In 2020, murder rates were big news. After two years with falling murder rates, the country saw an almost 30 percent national increase in 2019. The figure was revealed by 2020 murder numbers. America had more than 21,000 homicides. It’s an average of 57 per day with 77% committed with firearms. It’s an alarmingly high rate of homicide, perhaps the most in over 100 years. These figures show that America has returned to 7.8 per capita murder rates, a level not reached since 1998, following a few decades of generally good news regarding changes in the murder rate.
It isn’t limited to specific parts or states of the country that has seen an increase in murder rates. The murder rates in cities from Portland to Austin and Salt Lake City to New York City, Milwaukee to Milwaukee, Chicago or Los Angeles saw significant increases that were higher than the average national rate. Large and small cities saw large increases in their murder rates. Every region experienced at least 20 percent increase, regardless of whether it was red or white.
Although 2021’s FBI figures are still many months away, there is already a lot of negative news. The past year has seen more murders than in 2020. However, the rise in crime will likely to be much smaller. In 2021, at least 12 cities including Philadelphia, Columbus and Albuquerque will break the homicide record.
It is difficult for sober and productive policy-making to be possible when there is sudden, substantial degeneration in the social outcomes people are angry at. The heart of lawful civilisation’s purpose is slashed by murder. It causes personal pain that cannot be matched.
As expected, there were many examples of pundits and politicians using the crisis to point in the right direction during the 2021 discussion about murder rates.
People who think that tougher and more effective law enforcement are key to reducing murder rates insist that it is obvious whether there was anti-police sentiment in the aftermath of George Floyd’s death or a cold reduction in activity or resources.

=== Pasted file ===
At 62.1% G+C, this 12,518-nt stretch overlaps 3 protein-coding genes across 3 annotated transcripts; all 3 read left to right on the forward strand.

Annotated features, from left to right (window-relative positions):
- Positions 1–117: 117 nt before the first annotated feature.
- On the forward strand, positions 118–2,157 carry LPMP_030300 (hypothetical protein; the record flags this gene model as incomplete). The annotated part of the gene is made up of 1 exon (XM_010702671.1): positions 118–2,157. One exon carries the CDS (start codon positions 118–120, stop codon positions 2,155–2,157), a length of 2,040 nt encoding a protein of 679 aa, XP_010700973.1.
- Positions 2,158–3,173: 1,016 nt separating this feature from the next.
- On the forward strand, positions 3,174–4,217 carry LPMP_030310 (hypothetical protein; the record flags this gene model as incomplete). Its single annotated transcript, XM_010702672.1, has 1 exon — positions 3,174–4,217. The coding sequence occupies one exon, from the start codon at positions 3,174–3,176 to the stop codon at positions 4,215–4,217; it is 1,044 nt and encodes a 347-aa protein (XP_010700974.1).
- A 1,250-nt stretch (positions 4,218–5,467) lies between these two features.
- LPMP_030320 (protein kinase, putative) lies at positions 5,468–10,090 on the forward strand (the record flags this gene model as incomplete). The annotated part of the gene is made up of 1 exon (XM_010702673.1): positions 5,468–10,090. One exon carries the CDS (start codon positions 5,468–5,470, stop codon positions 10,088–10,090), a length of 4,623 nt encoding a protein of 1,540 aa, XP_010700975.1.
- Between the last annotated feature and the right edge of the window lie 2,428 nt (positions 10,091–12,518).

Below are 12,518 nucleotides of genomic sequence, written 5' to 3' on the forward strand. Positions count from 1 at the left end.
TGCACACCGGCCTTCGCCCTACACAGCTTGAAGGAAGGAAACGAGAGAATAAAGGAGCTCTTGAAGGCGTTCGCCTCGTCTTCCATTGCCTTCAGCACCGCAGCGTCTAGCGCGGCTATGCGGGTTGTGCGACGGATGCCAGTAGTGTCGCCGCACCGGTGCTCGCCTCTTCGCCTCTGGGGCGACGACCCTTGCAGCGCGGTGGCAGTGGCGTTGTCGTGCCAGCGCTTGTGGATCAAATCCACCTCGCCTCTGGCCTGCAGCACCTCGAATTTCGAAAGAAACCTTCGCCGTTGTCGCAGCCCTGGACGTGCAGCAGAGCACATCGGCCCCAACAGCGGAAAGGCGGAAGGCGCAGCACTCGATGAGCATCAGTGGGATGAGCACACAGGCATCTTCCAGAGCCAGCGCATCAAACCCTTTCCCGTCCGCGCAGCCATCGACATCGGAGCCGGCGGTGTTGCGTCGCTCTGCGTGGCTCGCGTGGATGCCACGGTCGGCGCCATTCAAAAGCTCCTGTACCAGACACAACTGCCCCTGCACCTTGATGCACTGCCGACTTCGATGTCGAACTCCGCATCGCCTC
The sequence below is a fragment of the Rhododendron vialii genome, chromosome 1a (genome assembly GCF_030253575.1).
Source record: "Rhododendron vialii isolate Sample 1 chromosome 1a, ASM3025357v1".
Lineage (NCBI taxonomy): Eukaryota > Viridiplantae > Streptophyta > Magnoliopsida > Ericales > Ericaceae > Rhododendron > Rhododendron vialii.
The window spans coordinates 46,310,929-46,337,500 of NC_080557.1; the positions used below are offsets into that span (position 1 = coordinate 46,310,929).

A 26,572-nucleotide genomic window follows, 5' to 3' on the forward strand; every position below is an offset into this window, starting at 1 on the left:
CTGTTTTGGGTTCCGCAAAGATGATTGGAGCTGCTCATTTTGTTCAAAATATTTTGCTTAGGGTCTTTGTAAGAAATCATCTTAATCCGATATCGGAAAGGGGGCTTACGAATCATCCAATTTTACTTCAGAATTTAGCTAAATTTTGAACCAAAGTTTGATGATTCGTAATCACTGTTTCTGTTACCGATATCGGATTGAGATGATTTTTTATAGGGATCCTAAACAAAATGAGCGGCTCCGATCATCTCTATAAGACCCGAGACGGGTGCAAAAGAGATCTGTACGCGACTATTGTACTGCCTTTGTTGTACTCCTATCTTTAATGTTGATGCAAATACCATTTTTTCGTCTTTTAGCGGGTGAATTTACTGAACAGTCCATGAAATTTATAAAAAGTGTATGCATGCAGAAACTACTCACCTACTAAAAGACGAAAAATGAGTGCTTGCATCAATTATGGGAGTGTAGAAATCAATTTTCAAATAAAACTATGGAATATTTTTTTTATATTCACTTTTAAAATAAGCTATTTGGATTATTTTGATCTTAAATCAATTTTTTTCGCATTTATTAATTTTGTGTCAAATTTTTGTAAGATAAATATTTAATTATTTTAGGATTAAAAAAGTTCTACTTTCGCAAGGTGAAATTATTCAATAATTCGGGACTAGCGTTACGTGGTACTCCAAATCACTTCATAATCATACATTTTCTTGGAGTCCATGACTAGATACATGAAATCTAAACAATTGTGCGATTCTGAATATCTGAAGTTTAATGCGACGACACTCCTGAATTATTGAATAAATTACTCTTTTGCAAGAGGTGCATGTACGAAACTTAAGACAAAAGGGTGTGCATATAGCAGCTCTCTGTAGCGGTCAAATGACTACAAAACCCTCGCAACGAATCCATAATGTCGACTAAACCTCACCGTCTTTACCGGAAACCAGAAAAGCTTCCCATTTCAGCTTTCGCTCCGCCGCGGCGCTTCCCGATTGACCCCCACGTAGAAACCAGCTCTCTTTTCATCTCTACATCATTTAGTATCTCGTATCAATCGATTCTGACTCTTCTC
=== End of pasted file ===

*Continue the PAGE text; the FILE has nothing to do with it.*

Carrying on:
No matter how people feel about police and their conduct, the other measures of crime either increased or decreased (5.6% increase in 2020 for overall violent crimes versus 2019), or both (property crime down 8 percent; robbery fell 9 percent; rape, down 12 percent). The long-term association of crime and police spending, whether positive or detrimental, has been inconsistently found by analysts.
In the debate about crime, a lack of necessary granularity has been a frequent mistake. It is difficult to determine if spending has any direct relationship to police effectiveness at reducing crime. You can see cities like Chicago or St. Louis with higher murder rates and cops who seem less involved in stopping and arresting criminals. Intuitively, it is much easier to understand the influence of police activity on the murder rate than other measures such as officers on staff, number of arrests and total cost of policing.
However, this isn’t a consistent and well-documented pattern that makes recent decreased or poorly-directed policing the predominant explanation for murder rates. There are other factors. It seems possible to see poorer relations between police and citizens after the Flood. This could have an effect on both sides: less proactive cops, less willingness to work with police officers, and more mistrust. Although many criminologists agree that more police officers are enough to stop crime and murders in the future, it seems like their abilities to solve homicides has been declining. In 2020, only 54% of murders resulted in an arrest or conviction of a suspect. This is down from 61% the previous year.